O'Dimm reappeared when Geralt went to confront Olgierd. As it turned out, their pact required a proxy to fulfill Olgierd's wishes. After Olgierd gave Geralt his first two wishes (to show his brother Vlodimir the time of his life and to bring him Maximilian Borsodi's house) O'Dimm appeared before Geralt, offering his help as the contract did not forbid it. He informed Geralt that Vlodimir was already deceased and thus provided a vial of von Everec blood to perform a Blood Summoning. However, he refused to make things easy on Geralt, telling him to rely on his wit and intelligence when it came to Maximilian Borsodi's house.

Gaunter O'Dimm's true identity remained a mystery throughout most of the story, though he appeared to be a powerful being as he could take souls, grant wishes, see things for their true nature, cause ghosts pain, and even manipulate time itself, making Geralt increasingly suspicious of the true nature of O'Dimm. Despite asking who and what he is, O'Dimm refused outright to reveal his true name to Geralt, warning him that all of those who have ever learned who he really is have suffered a terrible fate. While seemingly untouchable to conventional attacks, Geralt did learn that O'Dimm possessed one weakness: he loves to make deals, deals with anyone who asked, so long as recompense was provided in the form of their soul. Playing into this, he will also take up challenges where one's soul is at stake, as he almost always wins (with the exception of one person, centuries ago, who managed to beat him at his own game).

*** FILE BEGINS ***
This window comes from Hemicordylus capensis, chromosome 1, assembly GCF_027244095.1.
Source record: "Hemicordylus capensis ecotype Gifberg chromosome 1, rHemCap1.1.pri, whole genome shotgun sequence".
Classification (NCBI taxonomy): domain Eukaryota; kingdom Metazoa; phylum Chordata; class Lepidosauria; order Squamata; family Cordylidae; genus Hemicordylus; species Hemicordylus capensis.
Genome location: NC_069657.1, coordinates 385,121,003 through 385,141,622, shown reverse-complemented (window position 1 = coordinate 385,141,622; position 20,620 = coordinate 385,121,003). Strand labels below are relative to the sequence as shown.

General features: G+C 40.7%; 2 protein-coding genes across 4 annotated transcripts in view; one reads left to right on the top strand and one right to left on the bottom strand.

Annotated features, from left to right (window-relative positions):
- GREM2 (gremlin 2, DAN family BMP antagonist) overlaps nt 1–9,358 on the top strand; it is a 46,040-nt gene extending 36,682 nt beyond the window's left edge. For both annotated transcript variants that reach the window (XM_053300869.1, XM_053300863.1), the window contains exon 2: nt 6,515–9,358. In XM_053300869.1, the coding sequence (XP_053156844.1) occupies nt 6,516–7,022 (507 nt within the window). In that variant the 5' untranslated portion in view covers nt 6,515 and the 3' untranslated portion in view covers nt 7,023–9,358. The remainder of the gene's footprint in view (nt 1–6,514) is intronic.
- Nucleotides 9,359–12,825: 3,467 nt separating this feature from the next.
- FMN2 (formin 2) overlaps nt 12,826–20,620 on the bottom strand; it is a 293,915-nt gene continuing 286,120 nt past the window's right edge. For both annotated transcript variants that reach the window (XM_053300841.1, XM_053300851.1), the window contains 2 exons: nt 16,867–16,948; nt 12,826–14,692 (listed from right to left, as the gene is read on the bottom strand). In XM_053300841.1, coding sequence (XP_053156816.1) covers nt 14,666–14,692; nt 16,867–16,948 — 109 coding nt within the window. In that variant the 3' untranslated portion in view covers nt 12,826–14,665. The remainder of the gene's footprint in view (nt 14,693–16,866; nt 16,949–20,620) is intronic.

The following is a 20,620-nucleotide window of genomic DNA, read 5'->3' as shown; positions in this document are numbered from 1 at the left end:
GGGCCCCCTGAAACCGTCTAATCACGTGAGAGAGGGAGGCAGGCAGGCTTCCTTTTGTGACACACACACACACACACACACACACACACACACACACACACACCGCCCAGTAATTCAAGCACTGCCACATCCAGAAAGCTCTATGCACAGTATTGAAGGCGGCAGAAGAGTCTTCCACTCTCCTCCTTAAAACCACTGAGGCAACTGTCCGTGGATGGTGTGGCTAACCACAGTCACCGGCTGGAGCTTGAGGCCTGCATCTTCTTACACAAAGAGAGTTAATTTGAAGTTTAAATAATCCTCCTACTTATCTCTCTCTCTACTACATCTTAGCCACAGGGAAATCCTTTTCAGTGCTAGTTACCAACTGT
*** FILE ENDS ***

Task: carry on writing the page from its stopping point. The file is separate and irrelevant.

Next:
However, his deals were often filled with conditions and wordplay loopholes through which O'Dimm could manipulate the mark and claim his payment. The clearest example of this trickery was shown with one Professor Premethine Shakeslock: O'Dimm came to the man offering him protection from his powers, as a "reward for all (his) hard work" in collecting information about O'dimm's past. Master Mirror drew a circle upon the floor and filled it with runes, stating that this Sigil in particular granted Shakeslock total physical protection from Gaunter and his power, but warned the Professor that should he ever attempt to leave, he'd be instantly at Master Mirrors mercy.